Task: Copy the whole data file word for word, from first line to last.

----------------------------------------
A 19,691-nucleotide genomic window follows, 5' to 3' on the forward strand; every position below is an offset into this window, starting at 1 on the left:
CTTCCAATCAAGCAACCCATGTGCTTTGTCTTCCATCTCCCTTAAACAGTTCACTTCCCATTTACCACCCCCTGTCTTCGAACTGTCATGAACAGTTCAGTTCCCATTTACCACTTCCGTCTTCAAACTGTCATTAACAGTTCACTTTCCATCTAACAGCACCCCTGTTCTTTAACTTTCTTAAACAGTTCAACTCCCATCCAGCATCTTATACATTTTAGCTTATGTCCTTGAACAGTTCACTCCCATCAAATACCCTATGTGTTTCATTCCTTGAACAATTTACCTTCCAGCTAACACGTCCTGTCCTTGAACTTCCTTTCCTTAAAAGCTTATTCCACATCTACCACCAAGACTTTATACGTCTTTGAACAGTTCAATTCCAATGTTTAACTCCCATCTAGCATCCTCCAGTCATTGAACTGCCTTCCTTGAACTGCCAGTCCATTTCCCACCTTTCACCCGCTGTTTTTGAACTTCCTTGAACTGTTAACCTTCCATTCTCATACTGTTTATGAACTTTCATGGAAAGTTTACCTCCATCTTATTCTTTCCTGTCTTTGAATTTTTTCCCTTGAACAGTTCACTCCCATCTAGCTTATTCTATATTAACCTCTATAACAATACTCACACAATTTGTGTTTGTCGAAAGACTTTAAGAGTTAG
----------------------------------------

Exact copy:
A 19,691-nucleotide genomic window follows, 5' to 3' on the forward strand; every position below is an offset into this window, starting at 1 on the left:
CTTCCAATCAAGCAACCCATGTGCTTTGTCTTCCATCTCCCTTAAACAGTTCACTTCCCATTTACCACCCCCTGTCTTCGAACTGTCATGAACAGTTCAGTTCCCATTTACCACTTCCGTCTTCAAACTGTCATTAACAGTTCACTTTCCATCTAACAGCACCCCTGTTCTTTAACTTTCTTAAACAGTTCAACTCCCATCCAGCATCTTATACATTTTAGCTTATGTCCTTGAACAGTTCACTCCCATCAAATACCCTATGTGTTTCATTCCTTGAACAATTTACCTTCCAGCTAACACGTCCTGTCCTTGAACTTCCTTTCCTTAAAAGCTTATTCCACATCTACCACCAAGACTTTATACGTCTTTGAACAGTTCAATTCCAATGTTTAACTCCCATCTAGCATCCTCCAGTCATTGAACTGCCTTCCTTGAACTGCCAGTCCATTTCCCACCTTTCACCCGCTGTTTTTGAACTTCCTTGAACTGTTAACCTTCCATTCTCATACTGTTTATGAACTTTCATGGAAAGTTTACCTCCATCTTATTCTTTCCTGTCTTTGAATTTTTTCCCTTGAACAGTTCACTCCCATCTAGCTTATTCTATATTAACCTCTATAACAATACTCACACAATTTGTGTTTGTCGAAAGACTTTAAGAGTTAG